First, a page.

Dick Woodward, Marketplace Disciples (p.147-151)

Editor’s Note: My father had bright blue and yellow jogging suits emblazoned with “Temple Maintenance” he wore in the 1970s running up and down the boardwalk in Va. Beach, VA. (My younger brother & I counted his ‘laps’ for him.)  After 30 subsequent years of quadriplegia, we can imagine him now running (or gliding?) around the streets of Heaven with new spiritual legs, engaging in a little celestial Temple Maintenance.


Specks and Planks

June 15, 2012

“Why do you look at the speck of sawdust in your brother’s eye and pay no attention to the plank in your own eye? How can you say to your brother, ‘Let me take the speck out of your eye,’ when all the time there is a plank in your own eye? You hypocrite, first take the plank out of your own eye, and then you will see clearly to remove the speck from your brother’s eye.” (Matthew 7: 3-5 NIV)

Jesus had a great sense of humor; I have long imagined He spoke these words with a smile on His face.  They are, however, very wise and profound words.  The way we perceive other people has everything to do with our relationships with them.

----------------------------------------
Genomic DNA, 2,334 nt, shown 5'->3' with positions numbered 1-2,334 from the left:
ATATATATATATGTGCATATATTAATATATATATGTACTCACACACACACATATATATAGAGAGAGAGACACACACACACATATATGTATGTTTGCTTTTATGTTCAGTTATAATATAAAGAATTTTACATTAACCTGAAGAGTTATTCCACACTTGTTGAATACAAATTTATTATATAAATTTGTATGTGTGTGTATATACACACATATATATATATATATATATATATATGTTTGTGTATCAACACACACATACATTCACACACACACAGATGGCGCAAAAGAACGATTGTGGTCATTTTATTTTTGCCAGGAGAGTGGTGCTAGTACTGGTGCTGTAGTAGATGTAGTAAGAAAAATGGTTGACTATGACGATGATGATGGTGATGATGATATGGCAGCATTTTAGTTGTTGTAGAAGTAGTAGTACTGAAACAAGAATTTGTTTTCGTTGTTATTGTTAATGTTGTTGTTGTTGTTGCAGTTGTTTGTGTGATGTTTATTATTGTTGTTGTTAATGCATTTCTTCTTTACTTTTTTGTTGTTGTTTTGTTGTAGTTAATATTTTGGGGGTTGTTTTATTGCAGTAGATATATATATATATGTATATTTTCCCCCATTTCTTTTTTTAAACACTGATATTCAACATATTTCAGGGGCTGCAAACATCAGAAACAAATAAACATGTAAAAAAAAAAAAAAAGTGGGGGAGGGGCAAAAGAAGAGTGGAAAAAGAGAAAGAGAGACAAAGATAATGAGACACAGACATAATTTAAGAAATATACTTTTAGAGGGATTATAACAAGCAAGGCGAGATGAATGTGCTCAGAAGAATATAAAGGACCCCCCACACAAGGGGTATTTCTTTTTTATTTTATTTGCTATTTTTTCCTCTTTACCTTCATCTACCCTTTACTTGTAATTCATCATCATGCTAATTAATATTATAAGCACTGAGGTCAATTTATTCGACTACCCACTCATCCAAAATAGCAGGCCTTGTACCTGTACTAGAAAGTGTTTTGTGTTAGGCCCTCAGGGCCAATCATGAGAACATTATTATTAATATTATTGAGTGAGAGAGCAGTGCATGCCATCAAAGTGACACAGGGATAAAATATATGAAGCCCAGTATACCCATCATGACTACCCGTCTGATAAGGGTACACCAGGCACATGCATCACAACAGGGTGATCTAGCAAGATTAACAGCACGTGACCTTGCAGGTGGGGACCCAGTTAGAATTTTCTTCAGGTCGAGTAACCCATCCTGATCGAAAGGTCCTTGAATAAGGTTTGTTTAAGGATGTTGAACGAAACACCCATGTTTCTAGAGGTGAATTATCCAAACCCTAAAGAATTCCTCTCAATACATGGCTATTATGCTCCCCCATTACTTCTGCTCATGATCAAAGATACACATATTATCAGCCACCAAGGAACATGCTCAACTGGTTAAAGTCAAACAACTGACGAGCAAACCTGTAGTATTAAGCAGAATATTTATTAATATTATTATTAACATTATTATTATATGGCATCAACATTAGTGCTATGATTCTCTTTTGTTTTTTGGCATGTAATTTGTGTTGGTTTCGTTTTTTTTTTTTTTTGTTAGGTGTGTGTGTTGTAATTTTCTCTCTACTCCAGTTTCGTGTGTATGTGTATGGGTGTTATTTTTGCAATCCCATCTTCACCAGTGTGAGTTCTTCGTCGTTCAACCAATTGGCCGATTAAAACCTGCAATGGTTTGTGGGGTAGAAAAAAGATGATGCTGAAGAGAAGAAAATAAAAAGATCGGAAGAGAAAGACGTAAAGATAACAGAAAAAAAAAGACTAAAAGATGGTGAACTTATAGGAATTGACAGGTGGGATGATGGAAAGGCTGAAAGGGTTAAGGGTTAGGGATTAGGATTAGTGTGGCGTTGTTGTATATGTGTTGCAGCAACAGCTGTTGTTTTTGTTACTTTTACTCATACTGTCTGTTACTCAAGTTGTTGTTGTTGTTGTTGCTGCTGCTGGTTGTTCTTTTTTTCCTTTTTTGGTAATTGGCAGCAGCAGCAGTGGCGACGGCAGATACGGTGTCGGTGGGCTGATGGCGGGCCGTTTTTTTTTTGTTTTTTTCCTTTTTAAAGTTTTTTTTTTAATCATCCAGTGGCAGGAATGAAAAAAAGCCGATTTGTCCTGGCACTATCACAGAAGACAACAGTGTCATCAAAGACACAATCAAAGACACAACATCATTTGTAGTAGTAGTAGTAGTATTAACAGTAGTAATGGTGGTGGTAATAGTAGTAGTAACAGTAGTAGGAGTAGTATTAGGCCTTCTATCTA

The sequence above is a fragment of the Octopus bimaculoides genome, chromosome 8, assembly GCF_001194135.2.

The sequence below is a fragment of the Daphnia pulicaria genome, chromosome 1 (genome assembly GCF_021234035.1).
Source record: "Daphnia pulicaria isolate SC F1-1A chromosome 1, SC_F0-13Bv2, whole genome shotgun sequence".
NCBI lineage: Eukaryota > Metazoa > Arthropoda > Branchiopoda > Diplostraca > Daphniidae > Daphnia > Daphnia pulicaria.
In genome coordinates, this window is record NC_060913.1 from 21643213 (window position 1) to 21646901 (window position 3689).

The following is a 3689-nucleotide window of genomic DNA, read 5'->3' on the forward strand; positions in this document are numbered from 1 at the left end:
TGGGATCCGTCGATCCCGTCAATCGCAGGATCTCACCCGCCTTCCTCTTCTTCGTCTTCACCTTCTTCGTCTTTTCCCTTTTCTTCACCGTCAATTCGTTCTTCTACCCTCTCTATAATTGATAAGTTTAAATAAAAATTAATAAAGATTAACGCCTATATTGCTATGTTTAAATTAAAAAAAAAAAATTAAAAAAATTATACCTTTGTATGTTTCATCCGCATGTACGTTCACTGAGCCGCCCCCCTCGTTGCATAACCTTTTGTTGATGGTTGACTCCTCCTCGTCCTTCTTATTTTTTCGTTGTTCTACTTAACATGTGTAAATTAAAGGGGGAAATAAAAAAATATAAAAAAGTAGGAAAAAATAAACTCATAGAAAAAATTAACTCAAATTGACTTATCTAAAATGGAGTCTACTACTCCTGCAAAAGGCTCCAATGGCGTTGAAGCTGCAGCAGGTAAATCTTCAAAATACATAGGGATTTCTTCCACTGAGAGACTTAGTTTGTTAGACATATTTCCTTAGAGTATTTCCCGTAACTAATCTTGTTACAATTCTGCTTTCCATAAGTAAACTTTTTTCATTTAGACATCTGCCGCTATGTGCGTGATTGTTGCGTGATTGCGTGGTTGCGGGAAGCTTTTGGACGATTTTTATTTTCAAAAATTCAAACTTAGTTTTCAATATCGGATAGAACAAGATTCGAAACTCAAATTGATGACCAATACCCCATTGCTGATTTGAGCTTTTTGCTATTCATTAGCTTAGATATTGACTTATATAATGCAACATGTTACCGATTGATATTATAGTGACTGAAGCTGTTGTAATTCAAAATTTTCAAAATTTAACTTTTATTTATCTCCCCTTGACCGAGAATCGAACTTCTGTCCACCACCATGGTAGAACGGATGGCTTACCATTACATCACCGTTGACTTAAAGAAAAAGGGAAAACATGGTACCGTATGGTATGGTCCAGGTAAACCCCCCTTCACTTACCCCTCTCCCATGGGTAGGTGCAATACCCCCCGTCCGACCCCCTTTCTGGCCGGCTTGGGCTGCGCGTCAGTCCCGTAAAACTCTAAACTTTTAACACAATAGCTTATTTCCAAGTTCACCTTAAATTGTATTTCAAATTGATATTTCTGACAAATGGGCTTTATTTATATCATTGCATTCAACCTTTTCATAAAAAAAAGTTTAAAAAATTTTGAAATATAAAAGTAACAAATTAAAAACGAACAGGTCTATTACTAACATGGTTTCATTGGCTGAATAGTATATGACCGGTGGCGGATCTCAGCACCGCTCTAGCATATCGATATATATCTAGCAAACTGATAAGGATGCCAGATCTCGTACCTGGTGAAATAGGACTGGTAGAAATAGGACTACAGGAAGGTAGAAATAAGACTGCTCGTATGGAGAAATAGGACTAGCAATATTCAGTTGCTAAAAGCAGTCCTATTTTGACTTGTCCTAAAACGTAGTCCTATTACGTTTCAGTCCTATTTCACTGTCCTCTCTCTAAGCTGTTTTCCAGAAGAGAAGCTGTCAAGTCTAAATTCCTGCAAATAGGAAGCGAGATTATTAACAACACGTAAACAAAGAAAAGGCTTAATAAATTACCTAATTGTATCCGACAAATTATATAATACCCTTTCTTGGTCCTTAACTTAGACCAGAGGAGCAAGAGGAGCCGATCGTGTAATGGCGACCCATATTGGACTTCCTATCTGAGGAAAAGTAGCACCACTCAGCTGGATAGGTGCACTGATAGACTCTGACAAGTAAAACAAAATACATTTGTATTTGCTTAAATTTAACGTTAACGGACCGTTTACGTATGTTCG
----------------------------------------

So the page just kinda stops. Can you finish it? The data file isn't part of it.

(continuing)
The story is told of two psychiatrists who rode the same subway every day to their office building.  Every morning one got off the elevator at the sixth floor and the other at the tenth floor.  One morning before the sixth floor psychiatrist got off the elevator he spit in the face of the other psychiatrist.  This happened every morning that week. On Friday the elevator operator asked the tenth floor psychiatrist, “Aren’t you going to do something about this?” He responded, “That’s not my problem.  That’s his problem.  He has a problem.  He spits on people.  But that’s not my problem.  He needs to get his head read.”

Very few of us are that secure.  But if we were we would know that it takes a strong person to not retaliate.  If we have a wholesome and positive evaluation of ourselves, and others with whom we have relationships, we would not play games like specks and planks.